In view of the above, a dynamic threshold data receiver uses a single comparator for both squelch and data detection. The comparator has a high-magnitude threshold when the receiver is squelched and a low-magnitude threshold when the receiver is unsquelched. Each of the high and low magnitude thresholds has hysteresis. The dynamic threshold receiver may use a full-step driver and an isolation transformer, and properly responds to disconnection and line faults that might occur during message transmission. Therefore, the dynamic threshold data receiver may be used as an AUI line receiver and offers decreased size and power supply requirements for facilitating the large-scale circuit integration of a multi-AUI interface chip.

Patent Citations
Cited PatentFiling datePublication dateApplicantTitle
US3214700 *Mar 17, 1961Oct 26, 1965Trw IncVariable threshold signal detection system
US3239694 *Sep 25, 1963Mar 8, 1966North American Aviation IncBi-level threshold setting circuit
US3300689 *Nov 21, 1963Jan 24, 1967Westinghouse Canada LtdVoltage sensing circuit
US3571730 *Jul 15, 1968Mar 23, 1971IbmSelf-clocked binary data detection system with noise rejection
US3596184 *Aug 15, 1969Jul 27, 1971Motorola IncSquelch circuit with squelch tail elimination
US3628058 *Feb 24, 1970Dec 14, 1971Motorola IncIntegrated dual time constant squelch circuit
US3769592 *Jul 14, 1971Oct 30, 1973Motorola IncSquench circuit with time delay variable in accordance with strength of received signal
US3949301 *Jun 27, 1975Apr 6, 1976Ford Motor CompanyDigital click removal and squelch control circuit for an FM receiver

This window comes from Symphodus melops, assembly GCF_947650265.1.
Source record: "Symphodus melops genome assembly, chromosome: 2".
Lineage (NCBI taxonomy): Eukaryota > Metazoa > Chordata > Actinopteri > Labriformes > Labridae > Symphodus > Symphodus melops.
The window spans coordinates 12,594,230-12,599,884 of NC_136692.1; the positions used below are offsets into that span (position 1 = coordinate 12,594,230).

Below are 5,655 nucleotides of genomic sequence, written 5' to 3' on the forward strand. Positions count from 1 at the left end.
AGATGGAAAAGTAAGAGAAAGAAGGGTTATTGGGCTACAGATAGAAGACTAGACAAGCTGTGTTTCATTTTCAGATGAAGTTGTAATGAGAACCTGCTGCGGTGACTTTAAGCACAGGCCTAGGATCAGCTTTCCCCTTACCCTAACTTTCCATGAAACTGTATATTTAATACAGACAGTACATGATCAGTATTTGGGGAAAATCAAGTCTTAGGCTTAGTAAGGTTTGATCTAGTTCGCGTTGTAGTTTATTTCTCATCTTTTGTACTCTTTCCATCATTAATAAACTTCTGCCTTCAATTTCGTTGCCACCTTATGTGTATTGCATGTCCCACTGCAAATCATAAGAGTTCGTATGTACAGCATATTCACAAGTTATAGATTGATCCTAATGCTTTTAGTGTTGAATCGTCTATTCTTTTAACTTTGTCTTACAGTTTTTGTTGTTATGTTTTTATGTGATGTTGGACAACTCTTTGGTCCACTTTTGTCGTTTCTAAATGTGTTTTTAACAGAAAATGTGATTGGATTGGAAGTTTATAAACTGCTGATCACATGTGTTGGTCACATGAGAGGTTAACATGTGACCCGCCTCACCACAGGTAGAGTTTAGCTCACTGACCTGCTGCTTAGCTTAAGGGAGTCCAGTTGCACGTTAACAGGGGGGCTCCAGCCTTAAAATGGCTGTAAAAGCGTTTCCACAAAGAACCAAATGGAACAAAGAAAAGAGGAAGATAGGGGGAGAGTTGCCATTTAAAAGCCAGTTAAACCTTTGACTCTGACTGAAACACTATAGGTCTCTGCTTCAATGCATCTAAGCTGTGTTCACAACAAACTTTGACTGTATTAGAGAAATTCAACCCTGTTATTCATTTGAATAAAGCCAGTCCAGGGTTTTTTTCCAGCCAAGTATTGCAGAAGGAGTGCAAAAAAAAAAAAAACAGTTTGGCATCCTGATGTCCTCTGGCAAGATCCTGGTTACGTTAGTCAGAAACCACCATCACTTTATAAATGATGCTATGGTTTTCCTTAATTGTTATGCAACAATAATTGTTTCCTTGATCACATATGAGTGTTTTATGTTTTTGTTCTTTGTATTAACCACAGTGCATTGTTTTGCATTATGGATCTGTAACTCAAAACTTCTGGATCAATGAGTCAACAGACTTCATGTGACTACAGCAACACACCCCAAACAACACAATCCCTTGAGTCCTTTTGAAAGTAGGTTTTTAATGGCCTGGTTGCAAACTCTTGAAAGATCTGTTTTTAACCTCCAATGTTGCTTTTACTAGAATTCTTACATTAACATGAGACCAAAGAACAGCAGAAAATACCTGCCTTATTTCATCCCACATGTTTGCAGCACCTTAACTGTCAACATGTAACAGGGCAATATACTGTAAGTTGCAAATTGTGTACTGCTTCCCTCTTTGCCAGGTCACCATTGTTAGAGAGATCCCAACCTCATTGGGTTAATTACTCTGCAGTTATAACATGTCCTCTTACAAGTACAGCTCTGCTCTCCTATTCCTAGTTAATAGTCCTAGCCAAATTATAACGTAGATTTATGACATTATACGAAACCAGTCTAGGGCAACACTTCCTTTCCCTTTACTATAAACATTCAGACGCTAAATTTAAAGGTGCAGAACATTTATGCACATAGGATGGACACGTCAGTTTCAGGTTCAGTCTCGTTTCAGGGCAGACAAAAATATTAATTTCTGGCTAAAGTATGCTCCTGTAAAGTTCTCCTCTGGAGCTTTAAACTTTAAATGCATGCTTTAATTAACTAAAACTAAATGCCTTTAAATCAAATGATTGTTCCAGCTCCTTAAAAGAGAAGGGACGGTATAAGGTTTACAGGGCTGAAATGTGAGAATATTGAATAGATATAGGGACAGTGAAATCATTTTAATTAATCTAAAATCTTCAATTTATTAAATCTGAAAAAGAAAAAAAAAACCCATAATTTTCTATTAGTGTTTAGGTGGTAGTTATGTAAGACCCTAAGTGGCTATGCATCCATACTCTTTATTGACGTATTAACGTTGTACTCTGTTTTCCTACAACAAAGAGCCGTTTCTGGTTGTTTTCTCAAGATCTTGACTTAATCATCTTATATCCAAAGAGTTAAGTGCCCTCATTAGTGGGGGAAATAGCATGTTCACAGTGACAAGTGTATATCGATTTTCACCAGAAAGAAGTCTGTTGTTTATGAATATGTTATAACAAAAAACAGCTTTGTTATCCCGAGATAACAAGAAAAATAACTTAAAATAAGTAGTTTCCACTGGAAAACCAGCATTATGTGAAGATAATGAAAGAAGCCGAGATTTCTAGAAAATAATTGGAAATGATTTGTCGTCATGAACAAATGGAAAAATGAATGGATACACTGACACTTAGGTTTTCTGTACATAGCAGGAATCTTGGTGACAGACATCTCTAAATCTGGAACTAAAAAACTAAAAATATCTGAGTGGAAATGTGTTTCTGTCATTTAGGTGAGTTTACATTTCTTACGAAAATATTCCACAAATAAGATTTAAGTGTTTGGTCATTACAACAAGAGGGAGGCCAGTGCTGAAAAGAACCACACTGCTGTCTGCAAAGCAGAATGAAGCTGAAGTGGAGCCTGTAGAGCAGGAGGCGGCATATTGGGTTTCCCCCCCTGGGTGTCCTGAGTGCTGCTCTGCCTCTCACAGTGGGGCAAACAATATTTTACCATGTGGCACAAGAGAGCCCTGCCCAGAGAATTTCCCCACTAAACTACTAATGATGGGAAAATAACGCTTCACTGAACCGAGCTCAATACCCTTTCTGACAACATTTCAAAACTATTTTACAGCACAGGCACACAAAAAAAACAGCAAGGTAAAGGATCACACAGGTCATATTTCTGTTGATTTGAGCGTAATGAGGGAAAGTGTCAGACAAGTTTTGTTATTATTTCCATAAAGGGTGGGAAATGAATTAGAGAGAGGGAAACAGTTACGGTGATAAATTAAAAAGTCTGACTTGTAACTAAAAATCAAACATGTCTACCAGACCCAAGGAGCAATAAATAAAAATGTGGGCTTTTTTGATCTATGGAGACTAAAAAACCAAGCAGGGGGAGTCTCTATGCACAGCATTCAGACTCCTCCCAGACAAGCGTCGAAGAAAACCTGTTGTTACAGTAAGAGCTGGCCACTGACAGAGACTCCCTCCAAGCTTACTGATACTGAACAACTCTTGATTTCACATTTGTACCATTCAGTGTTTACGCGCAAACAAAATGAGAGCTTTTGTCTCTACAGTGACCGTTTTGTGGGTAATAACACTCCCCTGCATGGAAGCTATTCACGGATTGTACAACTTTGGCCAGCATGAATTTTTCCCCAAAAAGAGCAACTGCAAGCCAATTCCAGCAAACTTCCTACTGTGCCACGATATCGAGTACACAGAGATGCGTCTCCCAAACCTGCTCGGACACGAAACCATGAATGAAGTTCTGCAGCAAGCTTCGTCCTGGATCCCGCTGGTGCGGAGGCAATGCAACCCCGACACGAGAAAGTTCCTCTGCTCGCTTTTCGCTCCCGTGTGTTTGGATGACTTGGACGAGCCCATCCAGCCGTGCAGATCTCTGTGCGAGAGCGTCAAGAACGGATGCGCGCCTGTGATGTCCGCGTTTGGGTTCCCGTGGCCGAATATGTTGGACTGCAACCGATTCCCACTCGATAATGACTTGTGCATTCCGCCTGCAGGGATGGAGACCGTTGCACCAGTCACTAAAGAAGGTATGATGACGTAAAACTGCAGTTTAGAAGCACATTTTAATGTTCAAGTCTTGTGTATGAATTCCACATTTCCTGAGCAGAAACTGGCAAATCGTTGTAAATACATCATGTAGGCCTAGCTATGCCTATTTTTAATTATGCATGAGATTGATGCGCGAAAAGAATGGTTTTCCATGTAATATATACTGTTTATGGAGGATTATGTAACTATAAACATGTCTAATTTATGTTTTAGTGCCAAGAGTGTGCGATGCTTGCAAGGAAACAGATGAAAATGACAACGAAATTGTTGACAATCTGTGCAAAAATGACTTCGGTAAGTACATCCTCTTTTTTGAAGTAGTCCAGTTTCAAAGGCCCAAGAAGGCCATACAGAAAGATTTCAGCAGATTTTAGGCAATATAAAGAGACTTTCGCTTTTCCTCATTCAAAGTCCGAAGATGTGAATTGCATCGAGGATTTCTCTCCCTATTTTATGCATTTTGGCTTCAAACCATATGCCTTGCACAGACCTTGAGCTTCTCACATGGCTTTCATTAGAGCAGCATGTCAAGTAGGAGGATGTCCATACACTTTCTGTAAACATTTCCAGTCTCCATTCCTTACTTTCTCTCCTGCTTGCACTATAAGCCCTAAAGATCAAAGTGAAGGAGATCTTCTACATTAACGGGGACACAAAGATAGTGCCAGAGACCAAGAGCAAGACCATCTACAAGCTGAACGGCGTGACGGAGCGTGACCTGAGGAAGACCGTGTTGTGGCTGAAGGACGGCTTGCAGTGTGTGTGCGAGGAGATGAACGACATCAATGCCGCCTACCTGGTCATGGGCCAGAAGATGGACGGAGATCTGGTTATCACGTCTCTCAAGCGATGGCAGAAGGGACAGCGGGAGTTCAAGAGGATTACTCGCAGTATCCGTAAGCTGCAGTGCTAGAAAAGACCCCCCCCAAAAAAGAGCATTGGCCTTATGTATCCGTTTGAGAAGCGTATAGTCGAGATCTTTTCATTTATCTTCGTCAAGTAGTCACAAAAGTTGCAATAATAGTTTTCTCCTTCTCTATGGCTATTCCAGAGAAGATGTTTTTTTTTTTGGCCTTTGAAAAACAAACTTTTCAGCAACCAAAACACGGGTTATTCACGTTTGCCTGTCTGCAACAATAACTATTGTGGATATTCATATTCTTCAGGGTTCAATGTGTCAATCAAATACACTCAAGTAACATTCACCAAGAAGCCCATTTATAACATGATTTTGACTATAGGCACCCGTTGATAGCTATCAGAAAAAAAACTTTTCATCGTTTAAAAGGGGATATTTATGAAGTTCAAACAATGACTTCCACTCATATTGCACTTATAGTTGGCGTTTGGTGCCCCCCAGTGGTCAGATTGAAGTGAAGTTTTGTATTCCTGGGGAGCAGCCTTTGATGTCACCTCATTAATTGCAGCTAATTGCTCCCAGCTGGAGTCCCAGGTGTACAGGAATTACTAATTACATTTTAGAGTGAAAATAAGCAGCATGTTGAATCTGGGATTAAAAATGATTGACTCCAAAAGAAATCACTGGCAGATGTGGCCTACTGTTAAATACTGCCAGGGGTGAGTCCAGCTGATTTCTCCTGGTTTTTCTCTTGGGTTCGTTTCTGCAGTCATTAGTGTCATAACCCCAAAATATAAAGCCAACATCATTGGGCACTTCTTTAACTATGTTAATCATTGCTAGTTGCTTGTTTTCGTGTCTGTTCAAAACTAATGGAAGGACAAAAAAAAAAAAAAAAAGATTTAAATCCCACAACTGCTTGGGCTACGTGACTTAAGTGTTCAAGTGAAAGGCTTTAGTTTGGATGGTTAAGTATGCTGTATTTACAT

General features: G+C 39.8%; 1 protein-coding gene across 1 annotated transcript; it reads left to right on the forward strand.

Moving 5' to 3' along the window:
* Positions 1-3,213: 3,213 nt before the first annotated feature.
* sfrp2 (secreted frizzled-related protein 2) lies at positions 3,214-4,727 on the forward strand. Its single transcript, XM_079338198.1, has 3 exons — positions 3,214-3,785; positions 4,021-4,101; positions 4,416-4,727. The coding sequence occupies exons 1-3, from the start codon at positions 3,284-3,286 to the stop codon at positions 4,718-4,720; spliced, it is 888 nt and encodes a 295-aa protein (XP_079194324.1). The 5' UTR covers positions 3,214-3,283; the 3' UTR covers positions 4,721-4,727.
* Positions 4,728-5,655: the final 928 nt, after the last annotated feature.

US4132953 *Sep 29, 1977Jan 2, 1979General Electric CompanySquelch circuit for a radio receiver
US4139851 *Aug 1, 1977Feb 13, 1979Rca CorporationTwo level threshold circuit
US4157509 *Jun 13, 1977Jun 5, 1979Honeywell Inc.Variable reference signal generating circuit and analog comparator utilizing hysteresis
US4606052 *Dec 21, 1984Aug 12, 1986Advanced Micro Devices, Inc.Method for detection of line activity for Manchester-encoded signals
US4823360 *Feb 12, 1988Apr 18, 1989Northern Telecom LimitedBinary data regenerator with adaptive threshold level
US4852126 *Feb 5, 1987Jul 25, 1989Matsushita Electric Industrial Co., Ltd.Digital information reproducing apparatus
Non-Patent Citations
Reference
1 *Advanced Micro Devices, AM2900 Family 1985 Data Book Bipolar Microprocessor Logic and Interface, Am7991A/Am7992A Serial Interface Adapter, pp. 11 37 to 11 42 (Dec. 1983).
2Advanced Micro Devices, AM2900 Family 1985 Data Book Bipolar Microprocessor Logic and Interface, Am7991A/Am7992A Serial Interface Adapter, pp. 11-37 to 11-42 (Dec. 1983).
3 *Crystal Semiconductor, Data Book vol. 2, Communications IC s, CS83C92C Coaxial Transceiver Interface, Jun. 1990, pp. 7 69 to 7 78.
4Crystal Semiconductor, Data Book vol. 2, Communications IC's, CS83C92C Coaxial Transceiver Interface, Jun. 1990, pp. 7-69 to 7-78.
5 *National Semiconductor Data Communications Local Area Networks UARTs Handbook, DP8392A/NS32492A Coaxial Transceiver Interface, pp. 1 65 to 1 72.
6National Semiconductor Data Communications Local Area Networks UARTs Handbook, DP8392A/NS32492A Coaxial Transceiver Interface, pp. 1-65 to 1-72.
7Texas Instruments Data Sheet, "SN75ALS085 LAN Access Unit Interface Dual Driver/Receiver," D3279, Apr. 1989, pp. 1-16.
8 *Texas Instruments Data Sheet, SN75ALS085 LAN Access Unit Interface Dual Driver/Receiver, D3279, Apr. 1989, pp. 1 16.
Referenced by
Citing PatentFiling datePublication dateApplicantTitle
US5412692 *Jul 26, 1993May 2, 1995Mitsumi Electric Co., Ltd.Data slicer